Reports of disappearances and discoveries of hidden graves in El Salvador have risen substantially so far in 2013 compared to 2012, supporting the theory that gangs may be hiding dead bodies to protect the credibility of the country’s gang truce.
According to the Salvadoran National Police (PNC), 150 people were reported missing in the first two months of 2013 — 99 more than over the same period in 2012, reported Prensa Grafica.
The police statistics also show an 81 percent increase in the number of bodies found hidden in shallow graves over the period, up to 20 from 11 in the same period last year. Forensic testing revealed that nine of the victims were murdered in 2012 and the rest in the first months of 2013.
Overall, 185 people were murdered in the first two months of 2013 — less than half the number in the same period in 2012. However, murders are up 12 percent since December, and according to police analysis, murders linked to the gangs have risen 59 percent compared to the last two months of 2012.
According to police figures, the vast majority of gang murders were linked to Barrio 18 or the Mara Salvatrucha (MS-13).
The government-organized truce between Barrio 18 and MS-13 — the country’s principal street gangs — that led to the overall drop in murder rate has been in place since March 2012.
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Registration of disappearances in El Salvador was patchy before the start of the gang truce and has become highly politically sensitive since, making it difficult to draw accurate conclusions from the statistics. It is similarly difficult to use the discovery of hidden graves as an accurate indicator, as it is not known what proportion have been found, and how many remain hidden.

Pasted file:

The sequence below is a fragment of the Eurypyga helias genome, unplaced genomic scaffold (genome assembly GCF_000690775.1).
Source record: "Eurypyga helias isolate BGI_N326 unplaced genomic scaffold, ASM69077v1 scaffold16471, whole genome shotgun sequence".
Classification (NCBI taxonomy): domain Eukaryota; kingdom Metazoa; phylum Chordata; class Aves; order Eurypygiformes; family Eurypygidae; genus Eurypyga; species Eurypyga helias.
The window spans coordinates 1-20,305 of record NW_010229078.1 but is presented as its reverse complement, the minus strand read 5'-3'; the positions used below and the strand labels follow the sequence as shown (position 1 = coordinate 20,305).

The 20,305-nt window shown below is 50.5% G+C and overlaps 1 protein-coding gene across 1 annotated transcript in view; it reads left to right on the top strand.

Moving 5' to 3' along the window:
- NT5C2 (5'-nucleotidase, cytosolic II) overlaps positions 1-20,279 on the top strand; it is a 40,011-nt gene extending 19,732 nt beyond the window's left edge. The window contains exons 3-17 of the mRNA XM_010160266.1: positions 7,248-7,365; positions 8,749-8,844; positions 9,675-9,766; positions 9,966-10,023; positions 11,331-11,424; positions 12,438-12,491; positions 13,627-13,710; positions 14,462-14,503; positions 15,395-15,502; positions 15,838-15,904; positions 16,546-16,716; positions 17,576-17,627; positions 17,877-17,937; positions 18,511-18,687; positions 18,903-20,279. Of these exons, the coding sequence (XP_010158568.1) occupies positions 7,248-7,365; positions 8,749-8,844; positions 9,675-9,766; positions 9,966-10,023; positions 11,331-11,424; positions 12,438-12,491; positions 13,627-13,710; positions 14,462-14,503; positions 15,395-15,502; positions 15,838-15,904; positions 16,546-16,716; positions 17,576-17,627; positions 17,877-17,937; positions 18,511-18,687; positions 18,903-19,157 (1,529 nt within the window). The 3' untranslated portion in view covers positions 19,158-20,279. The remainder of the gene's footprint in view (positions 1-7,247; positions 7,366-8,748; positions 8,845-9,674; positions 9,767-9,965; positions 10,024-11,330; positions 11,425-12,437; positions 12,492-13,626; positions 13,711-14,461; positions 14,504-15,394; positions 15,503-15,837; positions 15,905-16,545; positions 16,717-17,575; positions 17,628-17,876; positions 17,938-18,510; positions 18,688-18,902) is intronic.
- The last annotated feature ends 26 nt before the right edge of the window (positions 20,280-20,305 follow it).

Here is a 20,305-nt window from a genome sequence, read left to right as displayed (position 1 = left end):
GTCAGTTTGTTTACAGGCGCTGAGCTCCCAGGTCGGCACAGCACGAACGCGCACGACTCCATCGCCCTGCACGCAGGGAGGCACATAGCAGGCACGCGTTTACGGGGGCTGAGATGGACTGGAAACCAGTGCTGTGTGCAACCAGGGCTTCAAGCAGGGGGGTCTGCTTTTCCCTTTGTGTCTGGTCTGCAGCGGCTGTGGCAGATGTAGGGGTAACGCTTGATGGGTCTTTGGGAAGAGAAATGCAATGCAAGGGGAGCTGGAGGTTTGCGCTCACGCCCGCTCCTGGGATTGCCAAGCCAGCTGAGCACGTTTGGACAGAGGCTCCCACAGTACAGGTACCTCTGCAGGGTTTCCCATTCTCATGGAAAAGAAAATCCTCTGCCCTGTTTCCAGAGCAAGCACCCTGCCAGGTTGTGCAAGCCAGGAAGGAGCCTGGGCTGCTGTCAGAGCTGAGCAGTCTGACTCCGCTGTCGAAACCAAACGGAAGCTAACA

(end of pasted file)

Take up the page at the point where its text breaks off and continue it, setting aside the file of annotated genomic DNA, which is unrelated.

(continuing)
Nevertheless, critics of the gang truce, such as the head of the National Assembly’s Security Committee, Ernesto Angulo, have used the apparent increase in disappearances to suggest the gangs have been hiding bodies to artificially keep the murder rate down and lend credibility to the truce.
This is a distinct possibility given the gangs’ habit of burying bodies in clandestine cemeteries, but it is extremely difficult to prove. However, the rise in disappearances comes at a time that the murder rate is creeping up, reports have suggested the gangs continue to expand their criminal activities, and there have been accusations that opponents of the truce are being targeted. This broader context builds up a worrying picture that calls into question the effectiveness of the truce and is increasing the pressure on the government of President Mauricio Funes.